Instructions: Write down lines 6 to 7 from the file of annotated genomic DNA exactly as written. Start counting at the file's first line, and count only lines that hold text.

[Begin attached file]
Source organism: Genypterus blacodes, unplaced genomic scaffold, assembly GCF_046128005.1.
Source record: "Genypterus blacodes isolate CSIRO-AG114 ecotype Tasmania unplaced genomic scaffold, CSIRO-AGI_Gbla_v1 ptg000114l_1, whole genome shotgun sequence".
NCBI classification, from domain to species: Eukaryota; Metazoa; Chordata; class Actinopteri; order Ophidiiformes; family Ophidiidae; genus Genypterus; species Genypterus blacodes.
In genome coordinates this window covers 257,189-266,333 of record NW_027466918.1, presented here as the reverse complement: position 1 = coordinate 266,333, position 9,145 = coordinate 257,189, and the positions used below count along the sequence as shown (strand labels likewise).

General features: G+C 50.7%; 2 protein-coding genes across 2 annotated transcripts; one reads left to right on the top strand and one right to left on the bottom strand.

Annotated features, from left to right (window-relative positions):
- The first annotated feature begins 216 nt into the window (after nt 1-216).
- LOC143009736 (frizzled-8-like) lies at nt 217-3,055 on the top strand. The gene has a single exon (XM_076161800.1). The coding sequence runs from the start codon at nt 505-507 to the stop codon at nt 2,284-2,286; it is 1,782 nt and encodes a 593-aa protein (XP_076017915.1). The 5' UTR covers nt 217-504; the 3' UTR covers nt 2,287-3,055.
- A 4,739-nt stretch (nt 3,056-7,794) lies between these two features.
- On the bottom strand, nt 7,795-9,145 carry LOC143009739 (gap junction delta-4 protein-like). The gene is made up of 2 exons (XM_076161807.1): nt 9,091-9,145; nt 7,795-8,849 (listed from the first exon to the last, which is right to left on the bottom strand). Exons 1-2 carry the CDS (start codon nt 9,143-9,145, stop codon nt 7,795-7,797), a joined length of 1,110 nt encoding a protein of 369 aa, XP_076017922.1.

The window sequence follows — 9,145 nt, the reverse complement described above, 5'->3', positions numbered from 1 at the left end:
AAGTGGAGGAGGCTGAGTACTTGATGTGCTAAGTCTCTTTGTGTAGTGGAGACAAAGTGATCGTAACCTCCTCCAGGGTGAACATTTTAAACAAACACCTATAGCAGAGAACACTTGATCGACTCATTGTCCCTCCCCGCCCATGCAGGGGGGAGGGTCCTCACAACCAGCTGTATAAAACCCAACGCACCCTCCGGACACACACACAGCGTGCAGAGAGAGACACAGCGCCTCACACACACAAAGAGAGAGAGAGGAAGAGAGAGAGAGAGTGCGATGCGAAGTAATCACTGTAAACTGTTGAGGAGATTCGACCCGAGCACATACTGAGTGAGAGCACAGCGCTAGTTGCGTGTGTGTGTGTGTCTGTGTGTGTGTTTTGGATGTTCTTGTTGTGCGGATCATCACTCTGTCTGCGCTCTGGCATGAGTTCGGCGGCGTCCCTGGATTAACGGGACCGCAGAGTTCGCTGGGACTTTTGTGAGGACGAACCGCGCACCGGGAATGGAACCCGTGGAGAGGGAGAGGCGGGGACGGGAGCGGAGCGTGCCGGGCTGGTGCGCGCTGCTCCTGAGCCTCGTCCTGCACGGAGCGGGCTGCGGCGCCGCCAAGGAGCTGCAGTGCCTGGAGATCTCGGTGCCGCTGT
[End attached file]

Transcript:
Annotated features, from left to right (window-relative positions):
- The first annotated feature begins 216 nt into the window (after nt 1-216).